Teach your dog how to settle down on their bed. Start by getting them into the bed and praising them when they stay put.

Once they have the hang of it, you can start adding a cue word like “settle” or “bedtime.”

Be consistent with bedtime routines. Just like humans, dogs thrive on routine. If you can stick to a regular sleep schedule, your dog will be more likely to follow suit.

Read our related article on How to Train a Dog That is Not Food Motivated. If your dog isn’t responding to treats during training, try these tricks!

Why doesn’t my dog sleep in his dog bed?

dog sleeping on its bed
A dog may not want to sleep on its own bed for a variety of reasons. The most common reason is learned behavior as a puppy (they grew up sleeping with you or elsewhere).

One of the most common questions that dog owners have is, “Why doesn’t my dog sleep in his dog bed?”

There are a number of possible reasons for this behavior that may include some of the following.

Your dog may not be used to sleeping in a bed

If you’ve just gotten your dog or if you’ve recently transitioned him to sleeping in a bed, it may take some time for him to get used to it.

Just like humans, dogs are creatures of habit, and it can take them a while to adjust to new routines.

Be patient and give your dog some time to get comfortable sleeping in his bed.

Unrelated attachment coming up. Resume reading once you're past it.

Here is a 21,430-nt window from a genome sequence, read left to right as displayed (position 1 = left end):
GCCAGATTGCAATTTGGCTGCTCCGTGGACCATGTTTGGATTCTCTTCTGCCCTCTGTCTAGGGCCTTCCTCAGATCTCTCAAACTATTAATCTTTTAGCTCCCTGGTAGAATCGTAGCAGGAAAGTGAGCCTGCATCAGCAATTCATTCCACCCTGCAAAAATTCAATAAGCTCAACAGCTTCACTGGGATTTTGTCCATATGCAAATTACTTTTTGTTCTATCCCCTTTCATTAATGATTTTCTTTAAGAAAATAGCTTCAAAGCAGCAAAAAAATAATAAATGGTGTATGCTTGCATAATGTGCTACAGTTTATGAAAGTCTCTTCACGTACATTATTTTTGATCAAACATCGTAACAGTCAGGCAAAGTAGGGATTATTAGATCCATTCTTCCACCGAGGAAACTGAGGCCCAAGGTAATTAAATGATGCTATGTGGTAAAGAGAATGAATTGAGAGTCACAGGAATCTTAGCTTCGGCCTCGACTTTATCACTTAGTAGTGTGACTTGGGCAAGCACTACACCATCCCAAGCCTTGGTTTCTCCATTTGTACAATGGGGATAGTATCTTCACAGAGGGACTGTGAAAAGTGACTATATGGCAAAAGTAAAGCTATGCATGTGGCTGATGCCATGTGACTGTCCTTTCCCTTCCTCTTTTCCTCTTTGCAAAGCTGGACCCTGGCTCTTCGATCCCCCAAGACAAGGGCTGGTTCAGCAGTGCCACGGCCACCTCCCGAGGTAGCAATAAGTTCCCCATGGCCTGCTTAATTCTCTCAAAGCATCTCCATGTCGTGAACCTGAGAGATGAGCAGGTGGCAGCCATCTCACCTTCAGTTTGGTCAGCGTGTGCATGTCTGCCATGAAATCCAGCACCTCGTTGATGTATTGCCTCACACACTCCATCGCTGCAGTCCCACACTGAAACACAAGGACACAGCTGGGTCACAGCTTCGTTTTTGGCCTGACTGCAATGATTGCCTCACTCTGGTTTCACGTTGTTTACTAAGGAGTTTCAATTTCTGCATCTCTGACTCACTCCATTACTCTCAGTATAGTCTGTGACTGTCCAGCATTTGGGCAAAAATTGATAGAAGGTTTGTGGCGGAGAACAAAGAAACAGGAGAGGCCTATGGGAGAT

Read More: Do Dog Shelters Take Old Pillows? Find out if pillows are accepted and other items you can donate!

Your dog may not be comfortable in his bed

Just like people, can have different preferences when it comes to beds. Some dogs prefer softer, fluffier beds while others prefer firm, supportive beds.

If your dog doesn’t seem to be comfortable in his bed, try experimenting with different types of beds until you find one that he likes.

Your dog may be too hot or too cold

Dogs, like people, can get uncomfortably hot or cold when they sleep.

If your dog’s bed is in a spot that gets direct sunlight or if it’s in a drafty spot, this could be the reason why he or she is not sleeping in it.

Try moving his bed to a different location and see if that makes a difference.

Your dog may be anxious or stressed

If your dog is anxious or stressed, he may not feel comfortable sleeping in a bed.

If your dog is new to your home or if you’ve recently made some changes in your home, these could be causing him stress.

Try to create a calm and relaxing environment for your dog when he’s trying to sleep and see if that makes a difference.

There may be an underlying medical issue

Dogs can sometimes have trouble sleeping if they’re experiencing pain or if they have an illness that’s keeping them awake at night.

If you’ve tried everything else and your dog still isn’t sleeping in his bed, it’s worth talking to your veterinarian to see if there’s an underlying medical issue that’s causing the problem.

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Jesse Hopping, CCDT

Jesse is a natural-born dog-lover certified dog trainer (CCDT), dog foster, and former volunteer at Richmond SPCA and surrounding dog shelters for over 10 years. Her pack includes a Bernedoodle and 3 Boston Terriers. She’s sipping caramel coffee and watching her pack play in the sun when she’s not writing blogs. Jesse has her Certified Dog Trainer designation from CATCH Canine Trainers Academy since 2018 and and majored in English from the University of Virginia.